How long does a quality carbide endmill last when cutting hardwood

I realize there are factors that affect this but just in general. can you cut alot with them of after a few cuts are the dull . thanks

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It varies but unless you are doing something crazy, a very long time.

If you start seeing burning excessive tearing, its time to swap your bits. But even a cheapo $11 chinese carbide bit will last a long time. Its obviously very hard to qualify that (what material is cut, how deep, how fast, how long and under what conditions, what speed) but if you are a new user i bet you will break that bit before you wear it out.

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thanks; yes i am new to cnc, just know what i have been reading while researching. my main purpose for the machine is to cut curvy strips 1-1.5’ thick from various hardwoods. i currently cut strips ,sand glue and bend in a form but can only do a few pieces at a time so it takes a long time to glue together the 80 or so pcs i need. by milling the strips already to shape its just a matter of little sanding , stack them and glue all at once. therefore eliminating the bending. But if i will go through a bunch of bits to do one board it won’t be cost effective. I know it will take time to learn speeds and feeds doc etc. would getting 80 or so strips out of a bit be unrealistic ? thanks

From my experience it varies a lot.
Most of my work is profile cutting kiln dried British Oak in a variety of thicknesses from 5mm up to 25mm along with milling out troughs.
I have tried a many makes of bits SPE & Amana are the 2 I have settled on with Amana being the slightly better of the two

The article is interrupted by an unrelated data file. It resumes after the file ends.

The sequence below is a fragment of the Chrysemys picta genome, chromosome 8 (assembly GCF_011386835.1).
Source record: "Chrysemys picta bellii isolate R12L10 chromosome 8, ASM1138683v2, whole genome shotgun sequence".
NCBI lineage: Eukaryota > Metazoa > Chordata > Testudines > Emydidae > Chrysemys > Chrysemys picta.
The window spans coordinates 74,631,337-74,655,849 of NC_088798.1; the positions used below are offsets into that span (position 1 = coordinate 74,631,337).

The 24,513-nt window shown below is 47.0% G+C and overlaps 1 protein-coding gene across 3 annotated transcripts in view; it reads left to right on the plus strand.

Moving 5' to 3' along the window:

My usual speeds and feeds for a 1/4 / 6.35mm bit are
Cutter is cutting fully width
Step Down 2.5mm to 4mm depending on material thickness
Feed 70 inches per min
Plunge 30 inches per min
RPM 19,500
Apologies for the mix of units but that’s how I roll
No doubt some will question some of the figures thw 19,500 rpm being the main one but after 18 months of testing this is what works for me.
Its not unusual to get over 1,200 linear meters of profiling from one bit.
I clean the bit regularly using router bit cleaner and a brass wire brush and have at times just touched up the edge with a fine diamond card
Burning and tear out are the usual indicators that something is wrong but dont always assume its a dull bit
Hope This Helps

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yes thank you i’m just trying to figure all this out

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@CSM Hey Darren, I’ve settled on those two brands as well and I agree that the Amana is better (maybe even more than “slightly better”). However, from a cost perspective it’s pretty much a no-brainer:

1/4" Downcut End Mill:
SPE = $16
Amana = $29 Uncoated (and $38 Spektra coated)

That’s almost double. I save the Amana for real important cuts and the rest of the time just use an SPE. If the Amana lasted twice as long it’d be the way to go but that hasn’t been my experience either.

@bkwoood Butch, that’s a good use case for avoiding the bending process. I think you’d be able to get 80 or so pieces easily if you got your speeds/feeds right so that it’s taking some nice chips and not dulling prematurely. Also, (like Darren), I’ve sharpened them a little as well from time to time; especially for end mills that I’m just using for clearing and then do the fine work with newer bits. And Darren’s numbers are very close to what I’ve found works well with hardwoods. Hardwoods are not easy on end mills.

WARNING FOR NEWBIES: Never use anything bigger than a 1/4" end mill with the little underpowered Makita; the router will break or even literally start on fire. (Do some searching here.). And by using it in a CNC you immediately void its warranty as it’s not an acceptable use in Makita’s eyes. So those beautiful surfacing bits you see? Forget about them.


A long time or 1x forgetting to set z


thank you jim, that’s very helpful inffo. did not know about the warranty. seems there’s only two routers to use the makita and carbide by shapeko. do the coated ones really make a difference. thanks again

lo I’m I’ll probably do that at least once

I’ve only broken 1 when my daughter walked up and hit estop. On a wall mount the z carriage drops to the left and it ran though bolt in the fence.

I started with amana coated but wish I should have started less expensive and as things wore out replace with coated. I’m not sure I’ll ever need to replace any. Only carve every other week or so

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